A replacement nurse at an Oakland hospital committed a "medical error" while administering a dosage of medication to a cancer patient leading to her death early Saturday morning, police and hospital officials said.

The name of the woman, a 66-year-old Oakland resident who had been a patient at the Summit campus in Oakland since July, was not released.

An autopsy is scheduled for Monday, but the woman's death is believed to have been caused when an Alta Bates Summit Medical Center replacement nurse "administered a nonprescribed dosage of medication," said Oakland police Sgt. Mike Gantt. Police would not say what type of medication it was and how much was given.

The medication was administered, and a few hours later the patient was found unresponsive during rounds, and she died a half hour later at 1:03 a.m., Gantt said.

The nurse, who came to the hospital from another state to work during the recent one-day nurses strike, was questioned and released by Oakland police. In the interview, the nurse said she made a mistake, but police are still trying to determine whether it was an accident, Gantt said. Her name was not released.

The Alameda County District Attorney's Office was notified and will review the case Monday.

Multiple investigations are under way, and in a statement released Saturday the hospital confirmed the death was caused by a "medical error" but did not elaborate, citing privacy laws. The hospital confirmed it was a replacement nurse.

The hospital said the woman died after "doctors and clinical staff were unable to revive the patient." After the woman's death, the hospital contacted the Alameda County Coroner's Office, which contacted Oakland police.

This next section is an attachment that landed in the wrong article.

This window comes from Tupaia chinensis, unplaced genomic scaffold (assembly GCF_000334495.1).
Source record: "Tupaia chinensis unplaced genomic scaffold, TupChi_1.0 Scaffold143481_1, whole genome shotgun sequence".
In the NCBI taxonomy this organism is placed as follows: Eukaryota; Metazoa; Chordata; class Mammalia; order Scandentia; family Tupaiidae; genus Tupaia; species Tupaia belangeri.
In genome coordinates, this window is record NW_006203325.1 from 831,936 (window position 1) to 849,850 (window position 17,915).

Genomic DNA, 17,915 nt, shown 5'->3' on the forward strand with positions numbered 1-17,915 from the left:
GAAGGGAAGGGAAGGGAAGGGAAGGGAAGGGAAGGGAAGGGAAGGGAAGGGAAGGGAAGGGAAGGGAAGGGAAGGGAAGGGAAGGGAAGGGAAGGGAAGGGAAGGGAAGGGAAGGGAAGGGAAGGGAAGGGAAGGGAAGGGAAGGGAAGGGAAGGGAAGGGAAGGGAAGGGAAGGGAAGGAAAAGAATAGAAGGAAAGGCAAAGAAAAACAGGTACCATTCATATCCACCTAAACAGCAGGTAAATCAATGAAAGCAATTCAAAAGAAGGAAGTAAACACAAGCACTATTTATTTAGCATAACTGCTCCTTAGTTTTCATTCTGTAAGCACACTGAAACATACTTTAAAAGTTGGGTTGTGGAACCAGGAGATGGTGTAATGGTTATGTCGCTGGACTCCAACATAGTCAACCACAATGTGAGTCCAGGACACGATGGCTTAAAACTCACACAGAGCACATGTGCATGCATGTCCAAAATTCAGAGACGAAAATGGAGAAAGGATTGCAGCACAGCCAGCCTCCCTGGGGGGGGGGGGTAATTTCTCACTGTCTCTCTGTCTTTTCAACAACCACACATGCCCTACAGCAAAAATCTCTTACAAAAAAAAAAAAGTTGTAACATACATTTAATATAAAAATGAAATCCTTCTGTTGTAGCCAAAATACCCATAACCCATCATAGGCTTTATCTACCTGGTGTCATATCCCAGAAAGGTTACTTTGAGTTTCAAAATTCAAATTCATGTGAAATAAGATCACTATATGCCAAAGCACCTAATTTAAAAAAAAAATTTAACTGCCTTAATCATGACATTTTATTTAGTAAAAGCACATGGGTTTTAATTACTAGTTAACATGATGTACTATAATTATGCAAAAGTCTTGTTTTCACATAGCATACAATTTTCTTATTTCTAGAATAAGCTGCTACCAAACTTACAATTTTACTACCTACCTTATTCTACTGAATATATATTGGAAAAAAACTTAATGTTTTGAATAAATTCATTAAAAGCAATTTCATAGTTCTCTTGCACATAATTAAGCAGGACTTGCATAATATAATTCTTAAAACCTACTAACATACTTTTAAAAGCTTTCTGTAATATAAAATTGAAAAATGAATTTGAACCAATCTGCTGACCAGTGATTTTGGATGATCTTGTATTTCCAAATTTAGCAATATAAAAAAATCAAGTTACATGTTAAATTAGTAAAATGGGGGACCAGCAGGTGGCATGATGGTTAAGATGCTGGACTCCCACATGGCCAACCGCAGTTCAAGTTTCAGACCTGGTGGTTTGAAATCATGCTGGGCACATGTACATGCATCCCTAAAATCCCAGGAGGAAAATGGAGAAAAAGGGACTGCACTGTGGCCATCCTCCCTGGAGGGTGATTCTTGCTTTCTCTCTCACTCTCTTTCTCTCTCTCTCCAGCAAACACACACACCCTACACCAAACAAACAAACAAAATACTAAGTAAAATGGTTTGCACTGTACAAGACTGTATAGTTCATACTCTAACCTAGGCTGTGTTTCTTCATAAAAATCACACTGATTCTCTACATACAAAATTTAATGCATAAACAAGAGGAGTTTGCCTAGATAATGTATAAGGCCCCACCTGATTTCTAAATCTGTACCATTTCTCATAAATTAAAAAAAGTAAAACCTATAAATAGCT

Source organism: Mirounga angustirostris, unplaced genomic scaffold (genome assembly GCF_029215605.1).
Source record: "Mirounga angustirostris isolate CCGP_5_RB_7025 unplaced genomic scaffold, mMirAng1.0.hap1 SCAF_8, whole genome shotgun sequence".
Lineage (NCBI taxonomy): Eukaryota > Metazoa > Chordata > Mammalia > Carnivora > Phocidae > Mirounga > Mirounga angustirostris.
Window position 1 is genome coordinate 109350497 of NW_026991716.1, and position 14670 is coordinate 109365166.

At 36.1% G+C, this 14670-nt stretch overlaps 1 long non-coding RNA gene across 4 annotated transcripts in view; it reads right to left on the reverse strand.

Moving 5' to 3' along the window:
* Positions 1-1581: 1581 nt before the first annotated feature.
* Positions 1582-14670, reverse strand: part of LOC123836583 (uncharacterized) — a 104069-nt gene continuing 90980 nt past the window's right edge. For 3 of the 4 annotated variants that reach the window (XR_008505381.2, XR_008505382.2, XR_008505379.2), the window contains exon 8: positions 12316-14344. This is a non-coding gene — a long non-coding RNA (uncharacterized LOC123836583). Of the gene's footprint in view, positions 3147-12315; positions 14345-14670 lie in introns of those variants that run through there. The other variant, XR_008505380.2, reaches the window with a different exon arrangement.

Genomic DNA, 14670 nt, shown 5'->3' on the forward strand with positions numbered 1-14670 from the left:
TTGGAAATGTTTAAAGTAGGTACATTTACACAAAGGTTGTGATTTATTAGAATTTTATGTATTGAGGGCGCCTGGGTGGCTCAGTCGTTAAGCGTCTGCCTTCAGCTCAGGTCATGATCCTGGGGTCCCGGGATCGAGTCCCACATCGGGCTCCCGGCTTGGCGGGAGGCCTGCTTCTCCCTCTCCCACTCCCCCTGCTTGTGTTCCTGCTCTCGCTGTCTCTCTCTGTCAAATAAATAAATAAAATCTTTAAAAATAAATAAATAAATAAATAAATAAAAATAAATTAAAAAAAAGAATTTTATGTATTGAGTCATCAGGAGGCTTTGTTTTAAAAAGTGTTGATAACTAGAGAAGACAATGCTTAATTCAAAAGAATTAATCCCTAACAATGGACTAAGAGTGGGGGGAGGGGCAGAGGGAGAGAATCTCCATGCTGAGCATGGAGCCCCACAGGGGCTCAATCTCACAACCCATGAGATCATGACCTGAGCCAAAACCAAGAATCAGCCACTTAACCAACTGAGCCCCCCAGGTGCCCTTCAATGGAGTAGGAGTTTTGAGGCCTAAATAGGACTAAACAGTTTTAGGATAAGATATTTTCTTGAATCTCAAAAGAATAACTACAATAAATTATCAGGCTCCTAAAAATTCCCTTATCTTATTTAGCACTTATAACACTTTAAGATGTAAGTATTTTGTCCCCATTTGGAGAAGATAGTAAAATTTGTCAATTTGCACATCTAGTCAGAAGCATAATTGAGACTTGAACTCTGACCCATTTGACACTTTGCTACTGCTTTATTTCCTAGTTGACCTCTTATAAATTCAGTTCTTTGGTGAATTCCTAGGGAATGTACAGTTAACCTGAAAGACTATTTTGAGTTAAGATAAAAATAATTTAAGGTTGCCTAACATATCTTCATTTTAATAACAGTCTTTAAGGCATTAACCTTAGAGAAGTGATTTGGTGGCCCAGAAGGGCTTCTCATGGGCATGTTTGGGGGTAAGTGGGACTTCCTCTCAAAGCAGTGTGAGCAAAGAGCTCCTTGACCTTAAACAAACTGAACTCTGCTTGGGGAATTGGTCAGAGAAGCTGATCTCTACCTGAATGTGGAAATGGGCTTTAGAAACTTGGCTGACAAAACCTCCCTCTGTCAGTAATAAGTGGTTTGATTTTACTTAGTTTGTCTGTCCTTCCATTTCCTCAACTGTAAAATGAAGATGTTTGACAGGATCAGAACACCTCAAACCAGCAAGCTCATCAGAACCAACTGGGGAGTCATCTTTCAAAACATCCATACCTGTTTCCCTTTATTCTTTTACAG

"This is a tragic event, and our heart goes out to the family of the patient," said Carol Weis, chief nursing executive at the Summit campus.

"We have met and spoken with the family of the patient to express our sorrow and sympathy and let them know our prayers are with them," she said.

The hospital said it is conducting an investigation into the death and is also working with local, state and federal agencies that are also probing the death.

The death "likely was caused by a medical error," said Dr. Steve O'Brien, an Oakland campus medical executive, adding that the hospital activated its patient safety analysis process to review its policies and procedures for opportunities to improve its patient care.

"While medical errors do exist in healthcare we are constantly investing in ways to improve patient care," the medical affairs vice president said in a statement. "This is a most unfortunate event for which we are very sorry."

Nurses throughout Northern and Central California went on strike Thursday, and most non-Kaiser nurses have been locked out for five days. The lockout affects at least eight hospitals run by Sutter Health, including the Oakland hospital.

"We said from the outset that the lockout by Sutter was unnecessary, reckless and unwarranted," said Chuck Idelson, a California Nurses Association spokesman.

"Now we have a very serious concern about the replacement nurses that they have employed during the unwarranted lockout."

The nurses union called the state Public Health Department on Friday, before the incident, Idelson said, to ask for an investigation into demonstrated clinical competence and proper certification of the replacement nurses.

"On Friday, we heard anecdotally about serious concerns about actions by replacement nurses at the two large Alta Bates campuses," Idelson said.

At least one oncology nurse at Summit tried to report for work Friday, but was turned away, he said.

Sutter officials have said they entered into contracts with replacement nurses that require a minimum number of days.

"Once a strike is called, it would be financially irresponsible for hospitals to pay double to compensate both permanent staff and replacement workers," Sutter Health said in a statement earlier in the week.

Nurses, who do not get paid during lockouts, warned Sutter two weeks in advance of the strike, and other companies, like Kaiser, have not locked out their striking nurses, Idelson said.

The Sutter lockout is scheduled to end Tuesday.